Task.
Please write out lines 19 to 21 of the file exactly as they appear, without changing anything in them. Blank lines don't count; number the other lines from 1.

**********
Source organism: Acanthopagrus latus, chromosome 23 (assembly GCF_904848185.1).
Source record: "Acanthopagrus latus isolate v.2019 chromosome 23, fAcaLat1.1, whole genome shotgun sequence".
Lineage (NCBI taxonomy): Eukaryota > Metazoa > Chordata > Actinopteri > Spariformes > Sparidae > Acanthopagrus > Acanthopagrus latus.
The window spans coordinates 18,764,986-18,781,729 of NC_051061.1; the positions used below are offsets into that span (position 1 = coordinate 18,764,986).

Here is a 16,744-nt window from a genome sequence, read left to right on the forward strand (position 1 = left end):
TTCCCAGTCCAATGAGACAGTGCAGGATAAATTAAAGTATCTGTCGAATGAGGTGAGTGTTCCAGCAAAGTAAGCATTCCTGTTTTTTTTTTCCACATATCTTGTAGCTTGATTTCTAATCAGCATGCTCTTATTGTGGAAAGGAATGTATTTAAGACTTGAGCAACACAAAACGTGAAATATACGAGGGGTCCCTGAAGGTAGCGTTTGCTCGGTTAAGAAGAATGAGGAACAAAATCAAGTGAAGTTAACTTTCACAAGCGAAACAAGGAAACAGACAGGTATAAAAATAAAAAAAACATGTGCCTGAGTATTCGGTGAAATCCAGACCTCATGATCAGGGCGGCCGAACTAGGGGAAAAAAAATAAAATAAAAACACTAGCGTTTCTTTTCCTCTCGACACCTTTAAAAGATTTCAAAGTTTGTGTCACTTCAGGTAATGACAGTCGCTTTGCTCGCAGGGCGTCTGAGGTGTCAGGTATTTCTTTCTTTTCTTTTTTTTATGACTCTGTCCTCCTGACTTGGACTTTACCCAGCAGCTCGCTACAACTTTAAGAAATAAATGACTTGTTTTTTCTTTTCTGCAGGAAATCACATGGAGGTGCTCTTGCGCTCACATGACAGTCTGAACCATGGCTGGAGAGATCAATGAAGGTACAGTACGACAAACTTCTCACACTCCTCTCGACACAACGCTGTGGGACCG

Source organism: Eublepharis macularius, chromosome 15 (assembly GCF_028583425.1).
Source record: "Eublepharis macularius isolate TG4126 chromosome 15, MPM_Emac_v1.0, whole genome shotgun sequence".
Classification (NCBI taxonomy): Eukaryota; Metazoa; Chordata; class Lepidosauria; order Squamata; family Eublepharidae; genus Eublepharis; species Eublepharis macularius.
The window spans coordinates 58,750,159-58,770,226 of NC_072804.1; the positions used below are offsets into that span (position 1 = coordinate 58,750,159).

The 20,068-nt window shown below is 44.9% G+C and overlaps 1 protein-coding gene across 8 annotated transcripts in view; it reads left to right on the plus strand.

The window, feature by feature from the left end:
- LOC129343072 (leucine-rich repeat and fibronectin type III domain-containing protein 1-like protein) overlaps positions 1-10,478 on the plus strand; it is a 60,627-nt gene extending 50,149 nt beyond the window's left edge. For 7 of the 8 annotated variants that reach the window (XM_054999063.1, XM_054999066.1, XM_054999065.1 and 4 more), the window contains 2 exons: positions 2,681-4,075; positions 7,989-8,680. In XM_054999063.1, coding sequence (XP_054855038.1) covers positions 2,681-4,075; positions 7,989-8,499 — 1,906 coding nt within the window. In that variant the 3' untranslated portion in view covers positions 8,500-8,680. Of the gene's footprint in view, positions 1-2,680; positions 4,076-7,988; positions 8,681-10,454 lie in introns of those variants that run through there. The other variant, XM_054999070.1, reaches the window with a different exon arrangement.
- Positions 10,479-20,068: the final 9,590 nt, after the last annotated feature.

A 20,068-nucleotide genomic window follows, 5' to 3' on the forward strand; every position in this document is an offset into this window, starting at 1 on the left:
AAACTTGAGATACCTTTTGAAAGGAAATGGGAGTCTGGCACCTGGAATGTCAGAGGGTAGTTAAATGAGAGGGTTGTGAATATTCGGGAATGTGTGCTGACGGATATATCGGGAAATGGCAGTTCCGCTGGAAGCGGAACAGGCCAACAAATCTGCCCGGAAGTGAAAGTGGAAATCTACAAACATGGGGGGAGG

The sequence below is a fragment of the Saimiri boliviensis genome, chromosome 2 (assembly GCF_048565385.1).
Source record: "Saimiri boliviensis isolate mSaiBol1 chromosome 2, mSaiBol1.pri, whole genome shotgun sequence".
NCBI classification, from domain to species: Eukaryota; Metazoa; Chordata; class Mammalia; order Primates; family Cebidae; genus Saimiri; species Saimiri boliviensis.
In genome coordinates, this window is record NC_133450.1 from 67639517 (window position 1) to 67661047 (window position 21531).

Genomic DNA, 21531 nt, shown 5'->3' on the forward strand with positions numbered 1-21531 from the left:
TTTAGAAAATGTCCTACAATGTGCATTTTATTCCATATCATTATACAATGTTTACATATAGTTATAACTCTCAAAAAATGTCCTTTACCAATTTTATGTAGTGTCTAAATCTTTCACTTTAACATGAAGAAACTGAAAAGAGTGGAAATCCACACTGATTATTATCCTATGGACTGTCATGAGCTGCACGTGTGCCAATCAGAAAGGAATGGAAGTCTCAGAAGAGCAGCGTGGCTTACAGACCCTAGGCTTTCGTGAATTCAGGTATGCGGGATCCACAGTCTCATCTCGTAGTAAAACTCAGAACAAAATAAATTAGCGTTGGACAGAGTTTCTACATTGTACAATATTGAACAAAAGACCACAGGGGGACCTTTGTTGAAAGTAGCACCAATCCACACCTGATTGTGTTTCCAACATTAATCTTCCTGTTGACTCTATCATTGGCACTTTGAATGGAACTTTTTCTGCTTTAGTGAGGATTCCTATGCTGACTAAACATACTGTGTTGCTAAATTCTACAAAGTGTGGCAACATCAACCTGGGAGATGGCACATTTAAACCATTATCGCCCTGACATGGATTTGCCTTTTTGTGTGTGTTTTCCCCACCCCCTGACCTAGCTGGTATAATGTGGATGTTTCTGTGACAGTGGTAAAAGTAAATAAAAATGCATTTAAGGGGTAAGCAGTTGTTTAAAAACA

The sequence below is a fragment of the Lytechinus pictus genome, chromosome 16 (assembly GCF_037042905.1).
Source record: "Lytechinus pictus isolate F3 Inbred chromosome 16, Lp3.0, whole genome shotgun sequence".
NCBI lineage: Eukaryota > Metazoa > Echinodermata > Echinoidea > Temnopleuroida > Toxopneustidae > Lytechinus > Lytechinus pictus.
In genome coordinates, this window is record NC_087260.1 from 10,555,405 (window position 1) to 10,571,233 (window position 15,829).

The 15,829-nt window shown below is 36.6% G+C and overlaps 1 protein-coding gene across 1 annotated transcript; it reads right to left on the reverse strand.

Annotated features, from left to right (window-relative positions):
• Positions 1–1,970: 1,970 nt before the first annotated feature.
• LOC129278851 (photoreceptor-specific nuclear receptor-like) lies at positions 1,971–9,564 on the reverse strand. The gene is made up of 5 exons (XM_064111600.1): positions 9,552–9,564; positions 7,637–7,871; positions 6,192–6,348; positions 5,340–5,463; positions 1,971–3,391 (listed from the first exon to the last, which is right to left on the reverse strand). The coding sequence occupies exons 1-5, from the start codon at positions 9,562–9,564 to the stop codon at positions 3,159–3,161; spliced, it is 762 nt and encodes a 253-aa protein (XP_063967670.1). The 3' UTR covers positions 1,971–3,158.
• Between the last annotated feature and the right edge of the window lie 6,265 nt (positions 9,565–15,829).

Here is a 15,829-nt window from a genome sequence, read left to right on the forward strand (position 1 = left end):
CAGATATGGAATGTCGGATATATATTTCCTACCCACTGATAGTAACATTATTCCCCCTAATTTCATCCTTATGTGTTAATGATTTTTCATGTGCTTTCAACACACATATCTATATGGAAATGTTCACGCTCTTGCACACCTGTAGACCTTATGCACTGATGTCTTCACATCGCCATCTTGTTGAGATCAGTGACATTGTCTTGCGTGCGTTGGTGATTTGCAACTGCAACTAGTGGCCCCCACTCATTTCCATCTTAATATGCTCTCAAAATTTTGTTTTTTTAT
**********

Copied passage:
NCBI classification, from domain to species: Eukaryota; Metazoa; Chordata; class Mammalia; order Primates; family Cebidae; genus Saimiri; species Saimiri boliviensis.
In genome coordinates, this window is record NC_133450.1 from 67639517 (window position 1) to 67661047 (window position 21531).

Genomic DNA, 21531 nt, shown 5'->3' on the forward strand with positions numbered 1-21531 from the left: